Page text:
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Stubbs, George, 1724-1806.

Comparative anatomical exposition of the structure of the human body with that of a tiger and a common fowl : manuscript.

London?, ca. [1798?]
Physical Description:
4 volumes ; 26-34 cm
Rare Books and Manuscripts
QL805.S78 C66 1798+ Oversize
Yale Center for British Art, Paul Mellon Collection
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Copyright Status:
Copyright Not Evaluated
Related Content:
View catalog records for Stubbs's drawings for the Comparative anatomical exposition (Yale Center for British Art, Department of Prints and Drawings)
View catalog record for the prospectus for the Comparative anatomical exposition
Archives & Manuscripts
"Although the comparison of such disparate creatures might seem idiosyncratic, it in fact reflects eighteenth-century scientific thinking on the shared structure of all living things. Indeed, Stubbs may well have been encouraged in the enterprise by the brothers William and John Hunter, the celebrated anatomists, both of whom commissioned paintings of exotic animals from Stubbs. Ozias Humphry recorded that it was Stubbs's intention to extend his comparative studies to other quadrupeds and birds and even vegetables. At the time of his death in 1806, Stubbs had finished the drawings comparing man, tiger, and fowl and published three of six parts: a total of thirty plates from the intended sixty. He had also written out four volumes of text to accompany the drawings, two in French, indicating that he anticipated a Continental audience for the finished work. According to his common-law wife, Mary Spencer, Stubbs stated in the hour of his death, 'I had indeed hoped to have finished my Comparative Anatomy eer I went, for other things I have no anxiety.'"--George Stubbs in the collection of Paul Mellon.
"After Mary Spencer's death in 1817, the 125 drawings for the Comparative Anatomy and the four volumes of manuscript text were sold. Many of the drawings were mounted on paper-board either by Edward Orme, who published an edition of the completed plates in 1817, or by a subsequent owner, Dr. Thomas Bell, a dental surgeon and anatomist who may have used the drawings as illustrations to his lectures on comparative anatomy. They were eventually acquired by Dr. John Green of Worcester, Massachusetts, who gave them to the Worcester Free Public Library in 1863 ... Paul Mellon purchased them from the library for the Yale Center for British Art in 1980 ..."--George Stubbs in the collection of Paul Mellon.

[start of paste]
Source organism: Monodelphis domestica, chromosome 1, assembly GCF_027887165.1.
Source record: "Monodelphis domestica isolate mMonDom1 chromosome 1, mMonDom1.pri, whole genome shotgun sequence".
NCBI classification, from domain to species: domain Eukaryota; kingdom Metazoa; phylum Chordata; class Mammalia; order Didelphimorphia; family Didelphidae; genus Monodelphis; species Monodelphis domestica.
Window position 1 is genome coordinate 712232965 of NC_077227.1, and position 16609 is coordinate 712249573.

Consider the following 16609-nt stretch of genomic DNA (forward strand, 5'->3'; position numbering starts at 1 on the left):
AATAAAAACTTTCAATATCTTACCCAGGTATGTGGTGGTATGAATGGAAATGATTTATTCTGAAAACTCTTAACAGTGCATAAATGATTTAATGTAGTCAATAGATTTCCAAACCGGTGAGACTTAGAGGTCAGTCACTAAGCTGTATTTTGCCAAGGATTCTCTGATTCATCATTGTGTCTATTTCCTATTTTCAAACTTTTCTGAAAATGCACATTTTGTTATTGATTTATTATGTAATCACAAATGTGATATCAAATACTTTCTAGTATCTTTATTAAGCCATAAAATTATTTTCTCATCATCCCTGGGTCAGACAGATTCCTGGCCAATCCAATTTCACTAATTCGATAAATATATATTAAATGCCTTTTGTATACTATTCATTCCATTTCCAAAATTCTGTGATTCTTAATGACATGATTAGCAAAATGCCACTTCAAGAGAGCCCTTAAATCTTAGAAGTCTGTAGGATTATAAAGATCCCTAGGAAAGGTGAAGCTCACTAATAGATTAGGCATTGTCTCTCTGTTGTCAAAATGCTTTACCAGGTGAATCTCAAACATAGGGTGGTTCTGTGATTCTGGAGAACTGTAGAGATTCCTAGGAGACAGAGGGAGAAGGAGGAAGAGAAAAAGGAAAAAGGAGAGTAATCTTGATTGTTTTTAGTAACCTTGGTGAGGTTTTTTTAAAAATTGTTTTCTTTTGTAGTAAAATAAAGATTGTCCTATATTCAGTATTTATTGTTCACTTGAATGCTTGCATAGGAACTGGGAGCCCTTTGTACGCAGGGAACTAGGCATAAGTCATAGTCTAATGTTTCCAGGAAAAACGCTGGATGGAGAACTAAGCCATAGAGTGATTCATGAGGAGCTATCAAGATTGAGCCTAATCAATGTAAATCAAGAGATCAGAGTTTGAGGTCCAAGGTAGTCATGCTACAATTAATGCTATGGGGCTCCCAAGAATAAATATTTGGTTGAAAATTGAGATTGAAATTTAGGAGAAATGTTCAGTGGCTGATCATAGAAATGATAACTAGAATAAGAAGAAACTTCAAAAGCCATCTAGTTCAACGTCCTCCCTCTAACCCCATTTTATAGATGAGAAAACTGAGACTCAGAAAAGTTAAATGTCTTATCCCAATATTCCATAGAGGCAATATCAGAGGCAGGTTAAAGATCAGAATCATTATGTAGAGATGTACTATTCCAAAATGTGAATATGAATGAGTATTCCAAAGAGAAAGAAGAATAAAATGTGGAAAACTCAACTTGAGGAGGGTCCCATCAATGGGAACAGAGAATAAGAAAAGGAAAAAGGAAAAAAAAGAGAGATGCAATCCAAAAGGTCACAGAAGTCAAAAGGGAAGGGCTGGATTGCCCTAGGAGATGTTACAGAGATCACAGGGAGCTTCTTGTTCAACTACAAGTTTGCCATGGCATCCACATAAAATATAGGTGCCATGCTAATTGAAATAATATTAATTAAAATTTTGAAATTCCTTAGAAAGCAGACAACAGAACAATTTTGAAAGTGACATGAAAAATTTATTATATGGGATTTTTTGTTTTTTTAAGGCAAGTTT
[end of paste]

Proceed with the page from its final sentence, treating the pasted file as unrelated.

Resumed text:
Bound in later green calf and marbled boards, preserving the contemporary (or earlier) gilt-tooled spines.
George Stubbs in the collection of Paul Mellon, page 94
George Stubbs, 1724-1806 : Tate Gallery, pages 183-184
Anatomical works of George Stubbs, page 111
Koehnline, E.M. Comparative anatomical exposition: an unfinished work by George Stubbs.
Fair copy in the hand of George Stubbs (with his idiosyncratic reversed 'e' throughout) for his uncompleted work, Comparative anatomical exposition of the structure of the human body with that of a tiger and a common fowl. Paper in the volumes is watermarked 1796 and 1798. Two volumes of the manuscript are in English, two in French. Stubbs may have intended to publish a French edition. However, part of the French text does not duplicate the English version, and vice-versa. It may be that the whole work was completed in both languages and some parts were subsequently lost, or that Stubbs was never able to complete the entire work.
The original drawings by Stubbs for the Comparative anatomical exposition are cataloged separately: Department of Prints and Drawings, B1980.1.1-126. See link provided herewith.
Subject Terms:
Anatomy, Artistic.
Anatomy, Comparative.
Chickens -- Anatomy.
Chickens in art.
Tiger -- Anatomy.
Tiger in art.
Bell, Thomas, 1792-1880, former owner.
Green, John, 1783-1865, former owner.
Free Public Library (Worcester, Mass.), former owner.

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